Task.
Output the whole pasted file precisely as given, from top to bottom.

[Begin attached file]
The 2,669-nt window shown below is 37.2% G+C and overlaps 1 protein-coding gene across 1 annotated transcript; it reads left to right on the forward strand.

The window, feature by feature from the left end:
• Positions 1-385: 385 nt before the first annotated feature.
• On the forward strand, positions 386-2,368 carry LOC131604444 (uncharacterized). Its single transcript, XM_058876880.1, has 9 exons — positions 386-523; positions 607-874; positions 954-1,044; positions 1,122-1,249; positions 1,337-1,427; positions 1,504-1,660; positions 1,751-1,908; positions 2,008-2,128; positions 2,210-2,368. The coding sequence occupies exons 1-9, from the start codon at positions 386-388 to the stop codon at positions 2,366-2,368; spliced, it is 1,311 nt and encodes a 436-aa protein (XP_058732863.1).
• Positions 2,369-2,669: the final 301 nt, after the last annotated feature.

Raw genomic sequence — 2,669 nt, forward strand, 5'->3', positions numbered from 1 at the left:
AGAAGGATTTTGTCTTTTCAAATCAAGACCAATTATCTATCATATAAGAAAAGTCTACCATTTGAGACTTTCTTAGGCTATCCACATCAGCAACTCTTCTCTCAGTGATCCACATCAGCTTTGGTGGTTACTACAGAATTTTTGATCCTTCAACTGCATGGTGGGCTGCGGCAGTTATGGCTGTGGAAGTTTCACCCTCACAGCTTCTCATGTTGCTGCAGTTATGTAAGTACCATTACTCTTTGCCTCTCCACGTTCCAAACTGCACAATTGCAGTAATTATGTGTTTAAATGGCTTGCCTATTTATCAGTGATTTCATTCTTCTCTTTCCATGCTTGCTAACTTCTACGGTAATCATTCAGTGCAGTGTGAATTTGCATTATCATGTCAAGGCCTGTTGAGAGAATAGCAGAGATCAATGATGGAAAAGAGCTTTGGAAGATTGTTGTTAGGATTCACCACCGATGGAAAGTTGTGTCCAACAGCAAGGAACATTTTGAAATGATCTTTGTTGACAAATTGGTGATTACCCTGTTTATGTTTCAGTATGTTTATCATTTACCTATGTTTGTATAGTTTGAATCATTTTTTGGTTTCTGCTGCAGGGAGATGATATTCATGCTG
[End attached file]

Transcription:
The 2,669-nt window shown below is 37.2% G+C and overlaps 1 protein-coding gene across 1 annotated transcript; it reads left to right on the forward strand.

The window, feature by feature from the left end:
• Positions 1-385: 385 nt before the first annotated feature.
• On the forward strand, positions 386-2,368 carry LOC131604444 (uncharacterized). Its single transcript, XM_058876880.1, has 9 exons — positions 386-523; positions 607-874; positions 954-1,044; positions 1,122-1,249; positions 1,337-1,427; positions 1,504-1,660; positions 1,751-1,908; positions 2,008-2,128; positions 2,210-2,368. The coding sequence occupies exons 1-9, from the start codon at positions 386-388 to the stop codon at positions 2,366-2,368; spliced, it is 1,311 nt and encodes a 436-aa protein (XP_058732863.1).
• Positions 2,369-2,669: the final 301 nt, after the last annotated feature.

Raw genomic sequence — 2,669 nt, forward strand, 5'->3', positions numbered from 1 at the left:
AGAAGGATTTTGTCTTTTCAAATCAAGACCAATTATCTATCATATAAGAAAAGTCTACCATTTGAGACTTTCTTAGGCTATCCACATCAGCAACTCTTCTCTCAGTGATCCACATCAGCTTTGGTGGTTACTACAGAATTTTTGATCCTTCAACTGCATGGTGGGCTGCGGCAGTTATGGCTGTGGAAGTTTCACCCTCACAGCTTCTCATGTTGCTGCAGTTATGTAAGTACCATTACTCTTTGCCTCTCCACGTTCCAAACTGCACAATTGCAGTAATTATGTGTTTAAATGGCTTGCCTATTTATCAGTGATTTCATTCTTCTCTTTCCATGCTTGCTAACTTCTACGGTAATCATTCAGTGCAGTGTGAATTTGCATTATCATGTCAAGGCCTGTTGAGAGAATAGCAGAGATCAATGATGGAAAAGAGCTTTGGAAGATTGTTGTTAGGATTCACCACCGATGGAAAGTTGTGTCCAACAGCAAGGAACATTTTGAAATGATCTTTGTTGACAAATTGGTGATTACCCTGTTTATGTTTCAGTATGTTTATCATTTACCTATGTTTGTATAGTTTGAATCATTTTTTGGTTTCTGCTGCAGGGAGATGATATTCATGCTG